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South Park – North Park – Golden Hill

An Ecumenical Ministry in St. Patrick's Catholic Parish

Saturday, April 11, 2020

The End Is Near! for Mark Galli Readers

The End Is Near!

The End Is Near!
That is, the end of CT’s sponsorship of this newsletter. This is the last edition sent via CT’s servers. If you want to continue to receive The Galli Report, you need to sign up here.
By the way, apologies to those who have been trying to use or comment on my website We had some security glitches, which I have since solved. It is now a very secure site for host and reader! Do email me at mark dot galli at gmail dot com if you have any issues—it’s now up to me to solve these tech problems.
This Too Will Pass
It’s hard to find anything on the Internet that is not about COVID-19. Is it just me, or do other people want to read about something else from time to time? So my only coronavirus link for this issue is a wistful meditation on The Advantages of Disadvantages: Or Don’t Let the Quarantine Slip through Your Fingers.”
Let’s look at it from the positive side. The world will have a Sabbath. Cities will calm down. People will pause and return a little bit into their own bag of skin, into their own human dimensions…
Explaining The Beatles
I am from the generation that was deeply shaped by the music of The Beatles, and so I can never quite escape my early fascination with them. I get that this will elicit an “okay boomer” sigh, but I have yet to find another band that has shown more creativity and originality—and made just good popular music—in the 60 years since their arrival on the scene. Anyway, if you are not of this mind, forgive my fawning and ignore this link to a review of a book on the group that is more interesting than most.
Explaining The Beatles is the West’s last act of theogony. All the episodes of the sacred biography are here, and most are devastated by [Craig] Brown’s expert shuffling of perspectives. The heart of the Beatles mystery is exposed not through the usual catalogue of songwriting sessions and studio techniques, but through alternate histories, passing encounters and the biographies of the massed ranks of Fifth Beatles – the helpers, disciples, witnesses and nearly men whose memories are like apocryphal gospels.
A Fresh Look at the ’60s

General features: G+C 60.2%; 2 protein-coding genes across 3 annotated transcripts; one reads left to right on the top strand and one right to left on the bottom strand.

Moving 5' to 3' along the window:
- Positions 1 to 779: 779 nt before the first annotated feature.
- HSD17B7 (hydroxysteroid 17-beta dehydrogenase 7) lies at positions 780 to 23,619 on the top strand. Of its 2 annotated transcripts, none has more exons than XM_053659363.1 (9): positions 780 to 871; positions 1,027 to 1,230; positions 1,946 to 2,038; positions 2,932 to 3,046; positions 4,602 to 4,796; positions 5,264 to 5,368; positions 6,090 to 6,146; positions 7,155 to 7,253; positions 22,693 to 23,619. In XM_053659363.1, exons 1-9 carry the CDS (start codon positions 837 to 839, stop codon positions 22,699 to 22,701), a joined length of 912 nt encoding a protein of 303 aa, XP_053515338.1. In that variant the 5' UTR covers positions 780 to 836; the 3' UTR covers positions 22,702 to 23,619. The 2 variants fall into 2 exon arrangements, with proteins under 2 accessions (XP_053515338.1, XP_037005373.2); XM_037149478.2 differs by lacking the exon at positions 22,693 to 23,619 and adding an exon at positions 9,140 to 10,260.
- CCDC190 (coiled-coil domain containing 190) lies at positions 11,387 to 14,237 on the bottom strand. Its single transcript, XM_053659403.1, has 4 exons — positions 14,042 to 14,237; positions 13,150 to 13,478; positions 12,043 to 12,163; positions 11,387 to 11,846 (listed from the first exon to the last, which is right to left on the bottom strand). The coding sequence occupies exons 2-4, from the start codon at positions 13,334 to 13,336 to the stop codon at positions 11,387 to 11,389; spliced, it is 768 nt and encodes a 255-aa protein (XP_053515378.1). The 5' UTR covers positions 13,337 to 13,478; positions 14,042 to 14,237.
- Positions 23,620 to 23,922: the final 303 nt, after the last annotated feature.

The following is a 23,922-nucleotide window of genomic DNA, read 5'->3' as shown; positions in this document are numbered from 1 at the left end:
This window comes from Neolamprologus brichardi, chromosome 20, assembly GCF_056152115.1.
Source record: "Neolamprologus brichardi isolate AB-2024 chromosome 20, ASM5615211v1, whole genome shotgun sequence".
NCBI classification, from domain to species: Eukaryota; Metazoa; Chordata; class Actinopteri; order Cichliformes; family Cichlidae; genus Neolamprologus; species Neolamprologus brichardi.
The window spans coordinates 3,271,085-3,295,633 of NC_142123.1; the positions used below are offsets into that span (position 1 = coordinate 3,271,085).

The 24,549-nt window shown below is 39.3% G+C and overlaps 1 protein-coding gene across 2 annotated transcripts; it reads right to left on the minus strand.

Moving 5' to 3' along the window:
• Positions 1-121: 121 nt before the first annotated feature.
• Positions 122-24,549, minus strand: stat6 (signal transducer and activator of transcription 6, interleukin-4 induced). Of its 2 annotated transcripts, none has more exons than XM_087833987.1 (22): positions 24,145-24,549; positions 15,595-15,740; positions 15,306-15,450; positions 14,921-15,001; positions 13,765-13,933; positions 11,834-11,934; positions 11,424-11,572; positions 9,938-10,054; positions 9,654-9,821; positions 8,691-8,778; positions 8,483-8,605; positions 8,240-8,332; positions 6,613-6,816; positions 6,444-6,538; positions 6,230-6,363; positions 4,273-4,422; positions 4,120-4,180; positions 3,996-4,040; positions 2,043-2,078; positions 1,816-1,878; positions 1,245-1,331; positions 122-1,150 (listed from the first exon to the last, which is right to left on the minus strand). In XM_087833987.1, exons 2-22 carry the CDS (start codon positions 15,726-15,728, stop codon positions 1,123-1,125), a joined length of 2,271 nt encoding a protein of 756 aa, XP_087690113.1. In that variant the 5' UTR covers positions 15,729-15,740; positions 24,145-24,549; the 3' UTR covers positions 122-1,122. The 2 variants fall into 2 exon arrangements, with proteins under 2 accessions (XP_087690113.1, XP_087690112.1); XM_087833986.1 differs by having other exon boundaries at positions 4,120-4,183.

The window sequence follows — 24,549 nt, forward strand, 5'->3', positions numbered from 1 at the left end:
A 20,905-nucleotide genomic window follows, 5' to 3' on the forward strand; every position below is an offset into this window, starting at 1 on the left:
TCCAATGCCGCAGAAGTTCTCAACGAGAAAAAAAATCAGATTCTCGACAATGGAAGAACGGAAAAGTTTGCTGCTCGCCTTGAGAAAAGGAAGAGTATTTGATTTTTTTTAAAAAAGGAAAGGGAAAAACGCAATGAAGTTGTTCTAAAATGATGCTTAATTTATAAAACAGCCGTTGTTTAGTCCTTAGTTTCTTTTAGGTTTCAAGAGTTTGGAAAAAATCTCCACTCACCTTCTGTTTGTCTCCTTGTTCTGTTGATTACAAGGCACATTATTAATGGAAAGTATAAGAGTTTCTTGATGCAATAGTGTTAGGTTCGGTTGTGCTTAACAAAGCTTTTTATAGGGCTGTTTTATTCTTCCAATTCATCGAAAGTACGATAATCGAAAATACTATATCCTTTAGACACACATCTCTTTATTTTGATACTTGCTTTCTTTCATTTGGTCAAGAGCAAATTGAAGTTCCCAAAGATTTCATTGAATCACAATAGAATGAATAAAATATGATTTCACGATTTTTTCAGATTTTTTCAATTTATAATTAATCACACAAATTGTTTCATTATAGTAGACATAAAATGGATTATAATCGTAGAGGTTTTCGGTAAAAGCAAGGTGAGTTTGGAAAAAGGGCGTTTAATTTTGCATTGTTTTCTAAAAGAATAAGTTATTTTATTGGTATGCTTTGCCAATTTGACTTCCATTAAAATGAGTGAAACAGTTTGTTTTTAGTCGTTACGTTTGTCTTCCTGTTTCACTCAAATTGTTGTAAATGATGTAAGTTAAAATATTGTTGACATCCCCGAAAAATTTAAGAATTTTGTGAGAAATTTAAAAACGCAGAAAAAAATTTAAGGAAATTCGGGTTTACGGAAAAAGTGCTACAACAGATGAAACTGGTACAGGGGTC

It's hard to know what to excerpt from a review that is bursting with insights. But here’s a start:
Christopher Caldwell never mentions Donald Trump’s name in The Age of Entitlement: America Since the Sixties, but the book offers its own race-related interpretation of the ’16 election.
And then there is this:
But the real significance of the Civil Rights Act, in Caldwell’s account, wasn’t the act itself. There are cogent arguments for and against the constitutionality of different parts of the sprawling law. Its cultural and historical importance lay, rather, in the way its premises about and society came to dominate the minds of American elites.
In short, reviewer Barton Swaim (editorial-page writer at the Wall Street Journal) gave me a lot of pause for thought about what’s gone right and wrong with America since the 1960s.
Let Us Reason Together
Here is an offering from a site I was unfamiliar with, called Pairagraph:
Pairagraph is a platform for written dialogue between pairs of notable individuals: in essence, an online meeting place for the world’s most prominent figures across government, industry, academia, religion, and the arts. Our mission is to revive this dualistic and dialectic mode of discourse, which has fallen lately into a state of decay.
For example, here is a dialogue between Lawrence Krauss (physicist, author) and John Haldane (philosopher, University of St Andrews) on “Is Secularism the Root of Society's Ills?”
There’s Money in That There Mountain
It is said that from the 29,029-foot summit of Mount Everest, you can see the curvature of the Earth. But for the hundreds of climbers who vie to scale it, there’s another curve at play: that of supply and demand.
In a relatively short period of time, the world’s tallest mountain has been transformed from a jagged, inhospitable beast into a valuable commercial asset.
For the impoverished country of Nepal, Everest is now a multimillion-dollar industry, fueled by Westerners with a thirst for conquest and $100k to burn. What was once a desolate landscape is now littered with $550 oxygen tanks, thousands of pounds of frozen excrement, and 200+ dead bodies.
I, for one, couldn’t not read it.
Drone On
We no longer have to risk our lives to get stunning views of the world. Just buy a drone. Or look at pictures created by them, as in this article “Scary Images Captured By Drones.”
Grace and peace,

Mark GalliMark Galli

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